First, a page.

In the case of Harriot v DPP [2005], a man at a bail hostel had returned to find his room had been burgled.  He placed two knives in his pockets and started becoming agitated in the communal reception area.  He then went outside into the front garden area of the hostel and the staff locked him out and the police were called.  After searching him and finding the knives, they arrested him for possession of sharply pointed implements and he was convicted.  He won his appeal by arguing that the private, front garden area was not a place where this offence could be committed, merely because the public’s access to that area was unimpeded.  It is interesting that in this particular case, the language used by the judges frequently includes “place to which the public has access” and not just “public place.”

All clear?!  Maybe not.

We’ve known for a while that section 136 MHA could not be used in the front garden of a property: whether this is an individual house or, as with HARRIOT, of a larger multi-occupancy dwelling.  Although there is a general right in law of certain people like postal and other delivery workers to walk up your front path in order to knock on your door or deliver mail, this doesn’t mean your front garden is a public place.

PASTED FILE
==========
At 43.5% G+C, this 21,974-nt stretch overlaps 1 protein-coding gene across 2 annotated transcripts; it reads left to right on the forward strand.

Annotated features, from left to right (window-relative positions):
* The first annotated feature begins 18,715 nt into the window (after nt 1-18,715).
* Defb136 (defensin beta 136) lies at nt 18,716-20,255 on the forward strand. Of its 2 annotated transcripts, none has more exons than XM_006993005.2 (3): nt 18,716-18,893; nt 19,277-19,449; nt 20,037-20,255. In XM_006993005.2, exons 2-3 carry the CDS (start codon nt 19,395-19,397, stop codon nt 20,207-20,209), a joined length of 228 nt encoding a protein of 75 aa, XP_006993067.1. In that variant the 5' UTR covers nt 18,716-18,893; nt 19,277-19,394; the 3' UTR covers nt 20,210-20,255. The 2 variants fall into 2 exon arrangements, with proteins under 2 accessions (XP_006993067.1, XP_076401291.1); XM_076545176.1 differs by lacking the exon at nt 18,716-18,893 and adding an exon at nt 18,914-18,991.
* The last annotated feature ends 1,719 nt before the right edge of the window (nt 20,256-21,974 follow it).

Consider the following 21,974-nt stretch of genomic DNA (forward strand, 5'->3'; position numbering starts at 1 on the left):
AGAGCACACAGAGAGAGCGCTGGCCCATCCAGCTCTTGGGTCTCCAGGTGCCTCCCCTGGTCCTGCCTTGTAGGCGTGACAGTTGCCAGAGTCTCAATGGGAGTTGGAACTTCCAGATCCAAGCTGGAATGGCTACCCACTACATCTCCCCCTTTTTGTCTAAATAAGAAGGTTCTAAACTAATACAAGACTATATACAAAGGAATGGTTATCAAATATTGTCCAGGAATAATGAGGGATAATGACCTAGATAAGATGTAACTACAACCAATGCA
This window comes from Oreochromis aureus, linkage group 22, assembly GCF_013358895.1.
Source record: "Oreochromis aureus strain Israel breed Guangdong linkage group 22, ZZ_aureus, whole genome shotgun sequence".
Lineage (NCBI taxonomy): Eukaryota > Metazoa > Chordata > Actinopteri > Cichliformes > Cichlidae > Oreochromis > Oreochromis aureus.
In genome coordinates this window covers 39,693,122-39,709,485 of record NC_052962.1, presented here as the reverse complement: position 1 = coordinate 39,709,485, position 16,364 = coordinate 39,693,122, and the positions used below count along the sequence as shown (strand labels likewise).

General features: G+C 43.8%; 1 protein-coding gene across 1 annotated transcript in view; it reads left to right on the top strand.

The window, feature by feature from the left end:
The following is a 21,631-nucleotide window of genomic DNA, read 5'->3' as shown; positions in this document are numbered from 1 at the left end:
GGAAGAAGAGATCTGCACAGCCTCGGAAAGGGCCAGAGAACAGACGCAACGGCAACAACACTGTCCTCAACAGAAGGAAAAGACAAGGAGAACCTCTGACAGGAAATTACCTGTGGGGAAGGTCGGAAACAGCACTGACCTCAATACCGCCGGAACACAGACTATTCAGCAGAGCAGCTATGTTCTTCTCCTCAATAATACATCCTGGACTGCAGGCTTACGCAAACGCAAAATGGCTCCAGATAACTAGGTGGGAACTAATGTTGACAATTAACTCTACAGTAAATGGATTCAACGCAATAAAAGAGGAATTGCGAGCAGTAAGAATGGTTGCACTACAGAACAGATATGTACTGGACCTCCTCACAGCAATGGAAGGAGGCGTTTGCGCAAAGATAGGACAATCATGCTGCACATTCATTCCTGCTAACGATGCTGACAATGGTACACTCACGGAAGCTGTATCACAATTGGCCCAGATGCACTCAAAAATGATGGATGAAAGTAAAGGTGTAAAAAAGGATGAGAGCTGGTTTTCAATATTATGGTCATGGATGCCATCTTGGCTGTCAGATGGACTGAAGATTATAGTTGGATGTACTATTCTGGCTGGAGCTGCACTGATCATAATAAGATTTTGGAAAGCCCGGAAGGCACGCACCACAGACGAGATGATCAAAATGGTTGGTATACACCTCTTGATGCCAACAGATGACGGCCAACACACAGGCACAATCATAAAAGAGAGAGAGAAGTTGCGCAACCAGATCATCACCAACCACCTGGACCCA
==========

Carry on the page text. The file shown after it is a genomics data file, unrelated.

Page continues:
But what happens if a person is trespassing in a private place – can you remove them as trespassers and then say that they are “found” in a public place or a place to which the public has access?  I have argued for some while that you can, based on the judgement of the case of Winzar v Chief Constable of Kent [1983].  In this case a man had been taken to hospital by the ambulance service and a doctor examined him, concluding only that the man was drunk.  He asked him to leave.  Later, the man was found slumped in the hospital and the police removed him outside, to the nearest Highway.  Because he was then (briefly) in a public place, they arrested him for being drunk in a public place and he was placed in a police car.  The case relates to him challenging the outcome on the basis that he not been found drunk in a public place, he had been forced there by the police assisting the hospital to eject him.  The court ruled that it made no difference because he had been lawfully ejected.